Citation from the publications of

Devinsky O; Perrine K; Hirsch J; McMullen W; Pacia S; Doyle W
"Relation of cortical language distribution and cognitive function in surgical epilepsy patients"
Epilepsia 2000 Apr; 41(4):400-404
PURPOSE: To investigate the relation between the number and spatial distribution of language sites and specific patient-and epilepsy-related variables. METHODS: Patients with stimulation-induced reading or naming errors from anterior or inferior temporal cortex (i.e., atypical temporal language sites) were compared with those with language sites confined to Wernicke's area (WA) in the posterosuperior temporal and inferior parietal perisylvian area. In a consecutive series of 44 left hemisphere language dominant patients with complex partial seizures before left temporal lobectomy, correlations were compared between cortical language distribution and measures of cognitive function. RESULTS: Patients with atypical temporal language sites (group 1) had significantly fewer years of education that did patients with language sites in WA (group 2). Patients in group 1 had poorer verbal learning and fluency than did patients in group 2. Patients with IQ <80 were significantly more likely to have multiple sites where stimulation disrupted language than did patients with normal IQ. Number of language sites had significant negative correlations with full-scale IQ, and measures of confrontation naming, verbal fluency, and immediate verbal memory. CONCLUSIONS: Language cortex has a wider spatial distribution in epilepsy surgery patients with lower intelligence, poorer education, and worse verbal and memory skills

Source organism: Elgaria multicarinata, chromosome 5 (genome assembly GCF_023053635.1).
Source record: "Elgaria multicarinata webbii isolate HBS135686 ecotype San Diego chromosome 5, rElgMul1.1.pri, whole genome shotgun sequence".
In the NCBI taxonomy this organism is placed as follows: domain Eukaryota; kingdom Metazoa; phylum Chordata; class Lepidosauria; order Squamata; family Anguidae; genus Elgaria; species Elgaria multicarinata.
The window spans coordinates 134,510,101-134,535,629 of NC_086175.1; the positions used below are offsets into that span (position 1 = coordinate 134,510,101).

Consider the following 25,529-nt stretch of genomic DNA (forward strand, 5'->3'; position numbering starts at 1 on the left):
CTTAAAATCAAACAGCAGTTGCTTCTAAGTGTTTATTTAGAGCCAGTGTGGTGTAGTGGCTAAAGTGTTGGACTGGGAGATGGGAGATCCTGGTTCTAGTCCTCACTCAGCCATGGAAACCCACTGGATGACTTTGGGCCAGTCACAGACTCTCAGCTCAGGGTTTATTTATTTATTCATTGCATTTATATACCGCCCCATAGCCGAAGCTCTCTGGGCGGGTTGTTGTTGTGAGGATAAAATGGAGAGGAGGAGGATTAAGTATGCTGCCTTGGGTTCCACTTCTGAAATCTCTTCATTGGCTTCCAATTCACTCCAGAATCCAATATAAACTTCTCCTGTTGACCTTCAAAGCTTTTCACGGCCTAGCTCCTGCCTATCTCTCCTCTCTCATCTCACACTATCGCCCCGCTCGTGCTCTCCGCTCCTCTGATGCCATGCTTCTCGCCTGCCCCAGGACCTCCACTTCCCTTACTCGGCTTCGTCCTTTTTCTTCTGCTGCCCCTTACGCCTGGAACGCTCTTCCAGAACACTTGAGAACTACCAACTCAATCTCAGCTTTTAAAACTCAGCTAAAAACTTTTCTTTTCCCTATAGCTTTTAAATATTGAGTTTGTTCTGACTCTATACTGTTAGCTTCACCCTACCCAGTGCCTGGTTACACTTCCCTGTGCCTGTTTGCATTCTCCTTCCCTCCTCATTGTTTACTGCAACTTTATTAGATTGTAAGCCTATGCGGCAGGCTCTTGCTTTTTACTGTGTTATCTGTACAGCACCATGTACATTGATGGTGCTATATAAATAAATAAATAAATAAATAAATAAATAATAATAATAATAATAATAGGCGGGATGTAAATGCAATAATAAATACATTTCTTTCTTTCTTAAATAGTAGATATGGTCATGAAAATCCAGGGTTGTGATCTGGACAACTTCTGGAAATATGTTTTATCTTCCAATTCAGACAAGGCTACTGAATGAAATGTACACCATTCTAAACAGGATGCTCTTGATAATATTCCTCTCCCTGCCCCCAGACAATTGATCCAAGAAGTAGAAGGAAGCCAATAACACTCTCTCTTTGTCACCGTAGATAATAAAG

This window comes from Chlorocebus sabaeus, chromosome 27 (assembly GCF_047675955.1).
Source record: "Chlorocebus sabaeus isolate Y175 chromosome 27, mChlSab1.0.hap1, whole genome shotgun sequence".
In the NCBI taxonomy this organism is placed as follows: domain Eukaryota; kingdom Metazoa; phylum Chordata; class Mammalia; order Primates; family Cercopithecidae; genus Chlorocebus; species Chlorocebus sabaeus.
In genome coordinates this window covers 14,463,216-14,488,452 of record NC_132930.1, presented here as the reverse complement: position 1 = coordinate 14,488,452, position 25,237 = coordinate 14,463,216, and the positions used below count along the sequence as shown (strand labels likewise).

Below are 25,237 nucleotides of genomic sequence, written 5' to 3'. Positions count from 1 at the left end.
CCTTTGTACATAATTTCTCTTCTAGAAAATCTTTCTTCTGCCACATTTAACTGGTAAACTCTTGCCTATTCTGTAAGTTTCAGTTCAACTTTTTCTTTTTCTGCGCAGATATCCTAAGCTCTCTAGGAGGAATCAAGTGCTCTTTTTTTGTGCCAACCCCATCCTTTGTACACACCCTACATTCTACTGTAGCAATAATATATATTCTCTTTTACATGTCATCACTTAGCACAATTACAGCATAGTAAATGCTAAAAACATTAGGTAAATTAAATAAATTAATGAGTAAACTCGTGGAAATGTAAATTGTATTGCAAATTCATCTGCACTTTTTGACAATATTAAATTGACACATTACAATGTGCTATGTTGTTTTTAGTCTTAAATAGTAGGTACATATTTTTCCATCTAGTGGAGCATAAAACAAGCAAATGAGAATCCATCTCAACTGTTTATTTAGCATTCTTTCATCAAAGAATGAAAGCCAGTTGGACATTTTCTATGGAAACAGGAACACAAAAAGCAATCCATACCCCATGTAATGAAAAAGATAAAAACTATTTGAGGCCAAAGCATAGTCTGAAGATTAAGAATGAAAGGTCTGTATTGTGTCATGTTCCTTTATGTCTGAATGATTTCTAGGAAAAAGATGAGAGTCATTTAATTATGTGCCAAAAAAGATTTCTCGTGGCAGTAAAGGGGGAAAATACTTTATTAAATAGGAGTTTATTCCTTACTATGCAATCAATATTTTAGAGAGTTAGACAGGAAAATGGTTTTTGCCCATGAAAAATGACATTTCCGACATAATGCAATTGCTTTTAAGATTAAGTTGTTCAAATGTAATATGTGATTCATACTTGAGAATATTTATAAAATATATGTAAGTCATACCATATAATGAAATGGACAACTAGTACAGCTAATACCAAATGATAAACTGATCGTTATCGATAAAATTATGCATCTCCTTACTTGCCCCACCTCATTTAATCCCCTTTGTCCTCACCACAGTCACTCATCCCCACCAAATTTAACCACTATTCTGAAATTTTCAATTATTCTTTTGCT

Check for full text:  

# 11763 (MEDL:10756404)

This publication list a product of the NYU Faculty Bibliography.